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The tailwind makes everything better. The bike runs smoother, the sun seems not as hot, and my ass hurts less. It's the most perfect going away present Kansas could have given me. Thanks to the wind and the time change I rack up 72 miles by 11:15, which gives me a profound sense of joy and also makes me feel like a bit of a cheater. I celebrate my success with lunch in the town of Tribune. The guy in the next booth wears a red t-shirt that reads, "Larson Harvesting: We don't pull out until the job is done." The rest of the place is filled with loud rednecks. After a look around the room I figure I might be the only customer with all of my teeth, no tattoos, and no drug problem.

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The temperature soars into the mid-90s, but with the wind staying strong I don't even think of stopping. The road runs completely straight to the west, but a mile ahead the heat waves turn it blurry and make it look like the surface is covered in a shallow pool of rippling, light blue water. Kansas finally lives up to its stereotype and I ride with fields of golden wheat all around me. Some stand tall and rustle in the wind, while others are short or totally barren, having been plowed in the last few weeks.

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No street addresses, only directions.
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I give a heartfelt goodbye wave to Kansas as I cruise into Colorado. A lot of cross-country riders look at Kansas as a barrier between themselves and the West, as a long and boring stretch of America that's something to be conquered rather than experienced. I wasn't sure what to expect when I crossed the state line. The stories I'd read about killer headwinds for days on end made me nervous, but I tried to approach it with an open mind. Kansas rewarded me every day, with stunning open spaces, wonderfully flat roads, amazing early morning rides, and some of the kindest, most generous, and most supportive people and communities I've come across so far. Even though an air of death and near-death hung over much of my week in the state, I come away a little wiser and a more aware, both about riding and about the fleeting nature of life. I'd come back in a heartbeat.

State number ten!
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Colorado gives me the same long and straight Highway 96, lined with telephone poles that all lean slightly to the left or the right of center. Combines harvest grain and kick up dust off to the south, the wind rushes past my ears, and my mouth feels hot and dry and pasty because I'm becoming dehydrated. At the mini-mart in Sheridan Lake I learn from a couple of slow-talking farmers that biting flies or cows huddled together in the corner of a pasture both indicate an approaching thunderstorm. Standing out front I feel one and see the other.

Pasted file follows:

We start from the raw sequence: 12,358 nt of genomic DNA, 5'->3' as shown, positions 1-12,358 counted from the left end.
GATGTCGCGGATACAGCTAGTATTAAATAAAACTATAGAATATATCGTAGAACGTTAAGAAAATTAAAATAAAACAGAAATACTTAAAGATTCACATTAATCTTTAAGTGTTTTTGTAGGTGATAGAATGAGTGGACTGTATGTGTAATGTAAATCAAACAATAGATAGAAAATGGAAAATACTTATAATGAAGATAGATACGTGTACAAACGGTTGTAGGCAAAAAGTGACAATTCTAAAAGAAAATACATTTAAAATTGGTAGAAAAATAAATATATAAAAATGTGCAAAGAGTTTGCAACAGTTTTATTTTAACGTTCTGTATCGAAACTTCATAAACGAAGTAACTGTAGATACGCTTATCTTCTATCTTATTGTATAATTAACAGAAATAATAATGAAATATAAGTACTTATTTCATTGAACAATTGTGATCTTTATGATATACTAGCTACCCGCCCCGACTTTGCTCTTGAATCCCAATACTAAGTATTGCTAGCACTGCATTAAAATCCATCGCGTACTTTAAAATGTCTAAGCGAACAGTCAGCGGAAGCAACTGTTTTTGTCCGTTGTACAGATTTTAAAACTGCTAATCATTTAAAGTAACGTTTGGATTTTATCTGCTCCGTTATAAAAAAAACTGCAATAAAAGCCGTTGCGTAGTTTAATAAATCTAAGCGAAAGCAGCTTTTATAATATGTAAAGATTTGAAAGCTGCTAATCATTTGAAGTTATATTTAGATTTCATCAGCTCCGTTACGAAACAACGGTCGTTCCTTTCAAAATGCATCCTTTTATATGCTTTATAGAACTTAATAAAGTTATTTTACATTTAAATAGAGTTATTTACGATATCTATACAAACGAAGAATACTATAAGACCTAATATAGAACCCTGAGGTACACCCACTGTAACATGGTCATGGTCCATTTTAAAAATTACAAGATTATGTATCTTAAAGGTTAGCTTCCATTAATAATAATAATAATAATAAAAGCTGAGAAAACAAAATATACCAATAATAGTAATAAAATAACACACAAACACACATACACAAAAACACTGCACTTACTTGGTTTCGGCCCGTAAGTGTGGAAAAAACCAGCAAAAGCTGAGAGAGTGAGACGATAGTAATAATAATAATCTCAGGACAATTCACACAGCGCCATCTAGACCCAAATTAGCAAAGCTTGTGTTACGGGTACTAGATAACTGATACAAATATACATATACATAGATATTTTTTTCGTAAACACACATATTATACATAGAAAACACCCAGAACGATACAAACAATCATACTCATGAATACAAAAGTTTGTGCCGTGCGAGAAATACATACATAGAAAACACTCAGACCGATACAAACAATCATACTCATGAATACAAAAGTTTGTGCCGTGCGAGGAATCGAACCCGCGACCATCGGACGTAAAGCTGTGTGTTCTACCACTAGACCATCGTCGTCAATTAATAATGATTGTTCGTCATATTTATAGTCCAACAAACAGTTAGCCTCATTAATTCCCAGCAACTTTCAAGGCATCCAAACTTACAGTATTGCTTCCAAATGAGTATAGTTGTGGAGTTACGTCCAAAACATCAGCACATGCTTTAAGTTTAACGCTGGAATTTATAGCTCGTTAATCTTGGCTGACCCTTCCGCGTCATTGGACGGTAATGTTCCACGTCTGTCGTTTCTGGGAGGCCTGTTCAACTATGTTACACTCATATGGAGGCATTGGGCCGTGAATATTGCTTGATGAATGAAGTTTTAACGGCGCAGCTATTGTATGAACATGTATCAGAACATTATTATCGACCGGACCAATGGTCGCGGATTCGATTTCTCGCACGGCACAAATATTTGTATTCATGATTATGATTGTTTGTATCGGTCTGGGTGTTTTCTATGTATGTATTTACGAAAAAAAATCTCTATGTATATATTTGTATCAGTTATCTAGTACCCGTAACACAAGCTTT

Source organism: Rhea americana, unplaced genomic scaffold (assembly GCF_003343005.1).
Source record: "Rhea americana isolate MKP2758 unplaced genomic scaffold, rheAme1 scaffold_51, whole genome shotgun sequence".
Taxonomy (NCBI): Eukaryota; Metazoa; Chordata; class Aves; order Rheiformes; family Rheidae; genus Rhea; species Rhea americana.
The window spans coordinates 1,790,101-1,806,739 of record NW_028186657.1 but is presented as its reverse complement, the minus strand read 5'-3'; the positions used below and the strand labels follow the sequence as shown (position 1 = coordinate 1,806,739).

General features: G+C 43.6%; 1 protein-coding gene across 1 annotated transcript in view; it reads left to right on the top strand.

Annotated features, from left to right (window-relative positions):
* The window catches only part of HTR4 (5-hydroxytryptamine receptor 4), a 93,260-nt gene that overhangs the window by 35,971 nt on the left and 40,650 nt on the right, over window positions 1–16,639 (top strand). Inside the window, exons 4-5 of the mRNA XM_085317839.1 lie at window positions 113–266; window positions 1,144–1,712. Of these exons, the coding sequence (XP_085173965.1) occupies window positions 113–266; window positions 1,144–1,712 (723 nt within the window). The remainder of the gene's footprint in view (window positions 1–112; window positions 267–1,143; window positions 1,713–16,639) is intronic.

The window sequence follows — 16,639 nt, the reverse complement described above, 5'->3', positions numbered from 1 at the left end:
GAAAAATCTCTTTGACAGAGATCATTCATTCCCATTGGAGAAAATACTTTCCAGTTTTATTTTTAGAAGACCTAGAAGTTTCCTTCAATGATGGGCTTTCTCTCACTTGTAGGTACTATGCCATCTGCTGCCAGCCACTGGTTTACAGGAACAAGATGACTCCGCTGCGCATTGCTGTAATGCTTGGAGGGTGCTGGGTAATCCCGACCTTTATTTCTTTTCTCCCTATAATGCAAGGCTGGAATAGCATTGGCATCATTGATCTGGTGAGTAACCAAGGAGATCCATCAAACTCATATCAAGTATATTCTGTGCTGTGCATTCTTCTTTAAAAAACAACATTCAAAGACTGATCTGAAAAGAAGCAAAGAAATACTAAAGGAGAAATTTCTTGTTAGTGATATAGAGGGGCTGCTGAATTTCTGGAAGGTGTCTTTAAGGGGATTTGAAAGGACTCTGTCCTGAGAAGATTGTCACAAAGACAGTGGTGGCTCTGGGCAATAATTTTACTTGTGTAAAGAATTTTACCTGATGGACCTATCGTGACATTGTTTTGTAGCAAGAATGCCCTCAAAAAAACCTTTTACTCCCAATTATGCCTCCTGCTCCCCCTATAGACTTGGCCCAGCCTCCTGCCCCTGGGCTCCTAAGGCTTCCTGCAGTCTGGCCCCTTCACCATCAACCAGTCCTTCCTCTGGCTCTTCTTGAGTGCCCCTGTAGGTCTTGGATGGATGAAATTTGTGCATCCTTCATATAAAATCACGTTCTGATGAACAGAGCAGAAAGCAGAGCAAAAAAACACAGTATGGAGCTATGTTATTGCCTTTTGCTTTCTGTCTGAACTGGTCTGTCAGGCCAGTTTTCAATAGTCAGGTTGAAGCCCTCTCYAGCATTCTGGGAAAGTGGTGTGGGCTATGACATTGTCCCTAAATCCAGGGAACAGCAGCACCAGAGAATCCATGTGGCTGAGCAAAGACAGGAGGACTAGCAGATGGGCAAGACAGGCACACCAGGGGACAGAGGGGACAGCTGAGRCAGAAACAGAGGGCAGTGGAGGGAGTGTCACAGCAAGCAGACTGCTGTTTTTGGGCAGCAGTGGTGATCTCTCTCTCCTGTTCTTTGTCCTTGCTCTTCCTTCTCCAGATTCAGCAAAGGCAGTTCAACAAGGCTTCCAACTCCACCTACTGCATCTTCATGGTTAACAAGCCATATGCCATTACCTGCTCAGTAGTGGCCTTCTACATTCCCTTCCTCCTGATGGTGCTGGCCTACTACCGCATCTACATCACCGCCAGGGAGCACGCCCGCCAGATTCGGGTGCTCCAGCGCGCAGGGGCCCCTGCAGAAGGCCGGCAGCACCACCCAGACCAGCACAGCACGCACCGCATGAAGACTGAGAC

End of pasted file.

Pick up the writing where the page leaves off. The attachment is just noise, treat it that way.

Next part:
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Kansas has nothing on Eastern Colorado. I see no homes, no farms, no cows, no horses, not even any fences—just mile after mile of desolate space, all covered by a soft-looking layer of grass that reflects a thousand different shades of green and yellow. When I pass through the sad shells of what used to be the towns of Brandon and Chivington I ride by brick homes that sit abandoned and mostly collapsed, along with no more than a dozen dirty double-wide mobile homes that a few families still call home. I try to figure out how anyone could live in such a place and feel happy; whether there's any scenario where that's possible. It's a bleakness matched only by the darkest corners of Eastern Kentucky.

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The flies and cows don't lie. Thunderstorms soon move in, bringing with them winds that blast me straight-on at 30 miles per hour. It's an agonizingly slow and demoralizing grind, and my left leg cramps from dehydration, but I don't stop—mostly because there isn't anywhere I could stop, but also because I'm committed to breaking my single-day mileage record. Just as a night ride across Kansas is a cross-country rider rite of passage, so too is a monster day across the West. Today is that day and I won't be denied. I beat into the wind for hours, alongside a pair of railroad tracks, barbed wire fences, and tens of thousands of scrubby green sagebrush plants. The grayish pall of the overcast skies makes all of it look vaguely depressing.

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A full 131 miles after starting I reach Eads, another dying country town that's home to only 747 people, yet remains the largest place in Kiowa County. I spot Al at a motel across from the restaurant where I'm about to eat and ask him if I can store my bike in the room with Keith and him while I eat. He says yes, because he's one hell of an awesome guy.

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When I come back to pick up the bike an hour later, Keith invites me to crash on the floor of their room, because he's also one hell of an awesome guy. We talk about our amazing trips for almost an hour before I head to sleep, happy to have set a new riding record, but happier still that I never have to do it again.

Today's ride: 131 miles (211 km)
Total: 4,092 miles (6,585 km)